Rain, rain, go away…unless you are an online retailer.
The methodology seems sound:
I began my exploration by pulling sales data for four major retailers from differing verticals (Home/Furniture, Wholesale, Clothing, and Big Box), concentrating specifically on the greater Seattle area. For weather I used daily temperature and precipitation data from the Seattle Tacoma Airport, and long-term temperature normals from the National Climatic Data Center to identify unusually hot, cold, and rainy days. I isolated noise from the long term sales trend by subtracting daily sales data from a moving average, and cropped the dataset to only look at Saturdays and Sundays-—days where I’d expect people’s behavior to be the most influenced by weather since they’re not subject to the work week.
And the results are in-line with what we’ve hypothesized for a while, based on our clients’ aggregated PPC and e-commerce sales data:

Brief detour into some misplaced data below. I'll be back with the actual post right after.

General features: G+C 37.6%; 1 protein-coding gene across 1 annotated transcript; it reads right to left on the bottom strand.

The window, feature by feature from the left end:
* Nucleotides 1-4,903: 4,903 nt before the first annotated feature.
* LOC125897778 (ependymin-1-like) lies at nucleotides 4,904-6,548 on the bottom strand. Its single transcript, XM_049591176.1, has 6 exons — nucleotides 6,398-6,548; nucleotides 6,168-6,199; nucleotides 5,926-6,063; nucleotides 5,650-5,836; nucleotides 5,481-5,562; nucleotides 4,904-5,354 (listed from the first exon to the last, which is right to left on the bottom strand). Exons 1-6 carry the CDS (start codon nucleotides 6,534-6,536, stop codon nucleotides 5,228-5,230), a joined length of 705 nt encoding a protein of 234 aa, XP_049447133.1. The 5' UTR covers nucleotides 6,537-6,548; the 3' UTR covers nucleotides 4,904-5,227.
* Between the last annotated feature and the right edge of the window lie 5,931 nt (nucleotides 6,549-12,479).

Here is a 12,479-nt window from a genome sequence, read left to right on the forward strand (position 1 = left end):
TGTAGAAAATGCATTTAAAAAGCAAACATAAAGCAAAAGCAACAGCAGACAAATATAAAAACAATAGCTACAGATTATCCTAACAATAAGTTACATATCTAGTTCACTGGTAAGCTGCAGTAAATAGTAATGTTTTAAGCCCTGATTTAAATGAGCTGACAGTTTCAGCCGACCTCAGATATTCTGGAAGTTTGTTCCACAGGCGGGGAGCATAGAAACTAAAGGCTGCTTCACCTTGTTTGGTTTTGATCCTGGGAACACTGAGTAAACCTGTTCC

The difference between a clear day and a cloudy day means a difference of 10-12% in orders for our Clothing, Home/Furniture, and Wholesale retailers, and, just as interesting, makes no significant difference for our Big Box retailer. In general, people of Seattle buy less online on sunny weekends, and in particular they buy less home/furniture, wholesale, and clothing goods.
If you are a more visual learner, here are their graphs showing the change in order volume on clear vs. cloudy days.
This research is interesting, but not immediately actionable. First of all, we can’t control the weather. Second, the author points out that the deviations are small enough to leave room for debate.
In our client testing, we have proven that changing our Google AdWords ads based on time of day can have a significant impact on Click-Through Rates and Conversion Rates for offline businesses. Should we also be testing different calls to action triggered by different weather conditions?
It’s an interesting question, and one I’m sure somebody somewhere is working on.